THE International Monetary Fund has backed Irish government attempts to get relief from the cost of rescuing the banks.
In an update to its World Economic Outlook, the IMF said Europe must do more to break the damaging link between bank losses and government debt.
The fund's implicit support came as sources reported progress yesterday in Brussels talks on the issue, which involve Finance Minister Michael Noonan.
The IMF called for expanded eurozone funds to re-capitalise banks and reduce the burdens on particular states.
"Individual countries under pressure may well require recourse to euro-wide resources to facilitate bank re-capitalisation," the report said.
"Instruments are needed at European level to deal directly with the banks," said Jose Vinals, director of the IMF's monetary and capital markets department
"In the near term, a pan-euro area facility that has the capacity to take direct stakes in banks will also help break these adverse feedback loops between banks and sovereigns," the report said.
The Washington-based IMF fears that the euro crisis could still spark a global recession which would see eurozone output plunge by 4pc. "Banking supervisors must do whatever is possible to avoid excessively fast bank de-leveraging that could lead to a devastating credit crunch," it said.
"The current environment -- characterised by fragile financial systems, high public deficits and debt, and interest rates close to zero -- provides ground for self-perpetuating pessimism and the propagation of adverse shocks, the most critical of which is a worsening of the crisis in the euro area," it says.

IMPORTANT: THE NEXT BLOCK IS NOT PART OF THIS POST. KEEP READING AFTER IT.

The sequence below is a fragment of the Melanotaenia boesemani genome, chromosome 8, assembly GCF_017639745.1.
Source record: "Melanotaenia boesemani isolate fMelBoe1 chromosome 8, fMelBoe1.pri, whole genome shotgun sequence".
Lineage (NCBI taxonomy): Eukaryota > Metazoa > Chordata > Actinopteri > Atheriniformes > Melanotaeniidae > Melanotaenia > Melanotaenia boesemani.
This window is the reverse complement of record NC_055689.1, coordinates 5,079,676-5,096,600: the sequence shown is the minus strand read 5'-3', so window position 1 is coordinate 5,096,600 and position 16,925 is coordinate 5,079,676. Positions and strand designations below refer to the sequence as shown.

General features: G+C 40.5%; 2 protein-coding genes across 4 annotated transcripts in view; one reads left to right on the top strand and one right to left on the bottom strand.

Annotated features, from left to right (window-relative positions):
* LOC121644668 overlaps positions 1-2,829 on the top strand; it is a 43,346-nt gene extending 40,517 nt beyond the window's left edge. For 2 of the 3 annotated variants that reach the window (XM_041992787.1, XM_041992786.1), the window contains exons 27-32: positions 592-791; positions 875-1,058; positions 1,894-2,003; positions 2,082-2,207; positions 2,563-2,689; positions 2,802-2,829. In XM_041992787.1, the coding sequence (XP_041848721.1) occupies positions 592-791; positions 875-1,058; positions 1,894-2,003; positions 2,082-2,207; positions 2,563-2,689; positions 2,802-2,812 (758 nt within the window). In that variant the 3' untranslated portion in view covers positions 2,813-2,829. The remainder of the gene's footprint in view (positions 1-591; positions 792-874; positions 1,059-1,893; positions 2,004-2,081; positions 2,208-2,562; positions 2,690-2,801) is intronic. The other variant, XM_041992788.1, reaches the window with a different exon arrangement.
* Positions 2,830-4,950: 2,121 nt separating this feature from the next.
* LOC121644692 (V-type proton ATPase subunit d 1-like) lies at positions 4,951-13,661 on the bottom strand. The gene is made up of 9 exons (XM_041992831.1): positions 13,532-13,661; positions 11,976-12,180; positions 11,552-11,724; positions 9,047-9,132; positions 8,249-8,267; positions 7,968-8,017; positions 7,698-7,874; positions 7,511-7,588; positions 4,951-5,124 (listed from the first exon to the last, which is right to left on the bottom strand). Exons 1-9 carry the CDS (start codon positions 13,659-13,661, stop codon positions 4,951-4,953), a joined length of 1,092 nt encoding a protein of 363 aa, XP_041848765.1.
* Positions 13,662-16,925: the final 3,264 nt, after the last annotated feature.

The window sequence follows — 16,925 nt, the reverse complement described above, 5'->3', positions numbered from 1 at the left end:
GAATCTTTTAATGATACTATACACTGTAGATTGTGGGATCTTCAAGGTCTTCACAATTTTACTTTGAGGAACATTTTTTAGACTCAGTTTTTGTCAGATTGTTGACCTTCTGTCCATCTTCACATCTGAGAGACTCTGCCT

"On the financial front, moving toward a model of common supervision, resolution, and deposit insurance will strengthen and unify the euro area."
Even if such financial contagion were weaker than that which followed the collapse of Lehman Brothers in 2008, global output would fall by about 2pc from the latest forecasts.
These see global growth of 3.25pc this year, down from the previous forecast of 4pc three months ago. The forecast for the eurozone was slashed to a 0.5pc fall in output of goods and services (GDP), compared with its previous 1.1pc growth.
It explicitly backs the controversial idea of eurobonds for the first time, where some borrowing would be done by all members together, although this should be accompanied by stronger fiscal discipline or centralisation.
"The world recovery, which was weak in the first place, is in danger of stalling," IMF chief economist Olivier Blanchard said.
The IMF urges that countries including the United States and the more stable euro economies should continue to support growth through borrowing and easy monetary conditions.
In its accompanying Fiscal Monitor, the IMF notes that, despite appearances, Ireland is not imposing severe austerity and is cutting its underlying deficit slowly.
This deficit, which attempts to include the effects of the downturn, fell by 2pc of GDP last year, compared with 3pc in Greece and 4pc in Portugal, and is due to decline by 0.7pc of GDP this year.